previous
  • 7 Trim Carpentry Secrets
    7 Trim Carpentry Secrets
  • Design Inspiration
    Design Inspiration
  • 7 Small Bathroom Layouts
    7 Small Bathroom Layouts
  • Video Series: Tile a Bathroom
    Video Series: Tile a Bathroom
  • Install a Vinyl Privacy Fence
    Install a Vinyl Privacy Fence
  • All about Roofing
    All about Roofing
  • 9 Concrete Countertop Ideas
    9 Concrete Countertop Ideas
  • Tips & Techniques for Painting
    Tips & Techniques for Painting
  • Remodeling Articles
    Remodeling Articles
  • Basement Remodeling Tips
    Basement Remodeling Tips
  • Energy-Smart Details
    Energy-Smart Details
  • Magazine Departments
    Magazine Departments
  • Clever daily tip in your inbox
    Clever daily tip in your inbox
  • Radiant Heat Comparison
    Radiant Heat Comparison
  • Deck Design & Construction
    Deck Design & Construction
  • Read FHB on Your iPad
    Read FHB on Your iPad
  • Master Carpenter Videos
    Master Carpenter Videos
  • Ultimate Deck Build 2015
    Ultimate Deck Build 2015
  • 7 Smart Kitchen Solutions
    7 Smart Kitchen Solutions
next
Theres a Better Way

How To Drill a Long Thin Hole for Running Small Wires

comments (0) December 2nd, 2011 in Blogs
grateful.ed Chuck Miller, editor at large

For use with multi-clip THERE's A BETTER WAY BLOG posts only

Video Length: 1:42


If you need to drill a hole to install some bell wire, you could buy a special bit for it, and since you're going to only use it once, then go and sell it on Ebay. But there's a better way.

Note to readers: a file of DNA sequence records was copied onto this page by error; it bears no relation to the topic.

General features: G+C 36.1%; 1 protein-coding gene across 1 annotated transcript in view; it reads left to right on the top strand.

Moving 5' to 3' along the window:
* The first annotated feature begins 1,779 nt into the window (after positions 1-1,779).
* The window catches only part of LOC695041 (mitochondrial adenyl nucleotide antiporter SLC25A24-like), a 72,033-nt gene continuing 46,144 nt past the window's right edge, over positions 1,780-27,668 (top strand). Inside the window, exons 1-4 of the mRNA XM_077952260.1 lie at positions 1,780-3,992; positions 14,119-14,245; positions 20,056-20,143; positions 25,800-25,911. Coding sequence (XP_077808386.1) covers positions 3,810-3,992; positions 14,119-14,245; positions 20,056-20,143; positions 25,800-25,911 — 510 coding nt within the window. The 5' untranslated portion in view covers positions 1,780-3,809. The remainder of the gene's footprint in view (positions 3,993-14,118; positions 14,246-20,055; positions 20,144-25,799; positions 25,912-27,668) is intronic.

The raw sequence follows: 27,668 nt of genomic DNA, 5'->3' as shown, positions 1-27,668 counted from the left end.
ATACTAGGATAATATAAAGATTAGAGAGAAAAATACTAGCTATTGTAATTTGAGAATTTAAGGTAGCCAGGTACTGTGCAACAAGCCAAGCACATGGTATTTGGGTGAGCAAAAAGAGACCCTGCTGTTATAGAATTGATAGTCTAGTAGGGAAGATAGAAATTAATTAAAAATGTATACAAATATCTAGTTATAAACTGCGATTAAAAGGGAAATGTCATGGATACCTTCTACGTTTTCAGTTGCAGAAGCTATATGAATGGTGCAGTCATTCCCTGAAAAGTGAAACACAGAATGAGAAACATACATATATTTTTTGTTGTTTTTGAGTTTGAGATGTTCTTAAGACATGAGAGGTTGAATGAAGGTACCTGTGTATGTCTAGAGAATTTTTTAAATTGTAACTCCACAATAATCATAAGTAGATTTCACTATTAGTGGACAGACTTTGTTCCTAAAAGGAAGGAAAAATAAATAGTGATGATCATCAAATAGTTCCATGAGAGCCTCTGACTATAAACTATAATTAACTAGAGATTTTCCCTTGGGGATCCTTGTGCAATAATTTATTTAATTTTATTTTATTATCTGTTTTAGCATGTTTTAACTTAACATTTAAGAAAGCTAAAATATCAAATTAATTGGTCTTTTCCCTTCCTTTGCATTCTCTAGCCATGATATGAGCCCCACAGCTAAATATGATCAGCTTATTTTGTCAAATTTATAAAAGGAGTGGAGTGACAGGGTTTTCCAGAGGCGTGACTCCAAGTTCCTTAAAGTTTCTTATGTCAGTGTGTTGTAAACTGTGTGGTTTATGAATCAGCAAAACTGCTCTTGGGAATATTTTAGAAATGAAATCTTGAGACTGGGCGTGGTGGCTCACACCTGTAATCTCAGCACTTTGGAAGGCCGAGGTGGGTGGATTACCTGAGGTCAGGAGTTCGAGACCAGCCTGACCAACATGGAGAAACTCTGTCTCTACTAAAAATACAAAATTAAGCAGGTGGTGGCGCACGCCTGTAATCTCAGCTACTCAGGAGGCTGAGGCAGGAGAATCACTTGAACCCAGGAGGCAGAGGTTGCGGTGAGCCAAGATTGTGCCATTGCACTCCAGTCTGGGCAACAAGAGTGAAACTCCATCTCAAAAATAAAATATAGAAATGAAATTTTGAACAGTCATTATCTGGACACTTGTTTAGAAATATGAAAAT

Other Video Tips 

Make a Custom Holesaw to Remove Stripped Screws

Plane Doors More Easily with a Shopmade Jig

Keep Your Truck Tailgate Clear with a Simple Gravel Shield

Sam Yoder from Cambridge, Massachusetts, uses an insulation support wire for exactly this purpose. Here's how he does it. The first thing to do is to put a chisel point on the end of it so it will go through wood, or drywall, or plywood, or whatever. Sam uses a pair of side cutters to cut the end of one of these wires on a bias so it forms a little chisel point. Make sure you wear your safety glasses when you're doing that. This point is sharp enough to go through most building materials, and you can renew it with another snip of the side cutters whenever you need to. And incidentally, this is a great way to go through a subfloor assembly if you need to run a wire from up above to down below. And you can even use it as a snake by taping wires to it to pull them from one floor to the next.

As a demonstration, I'm going to go through a 4x4 and see if I need to resharpen the homemade bit. Sam says he's used this to go around corners in wood, and I'm going to take his word for that. How about that? Drilling a curved hole with one of these things. Thanks, Sam. Great tip.


posted in: Blogs, drills and drivers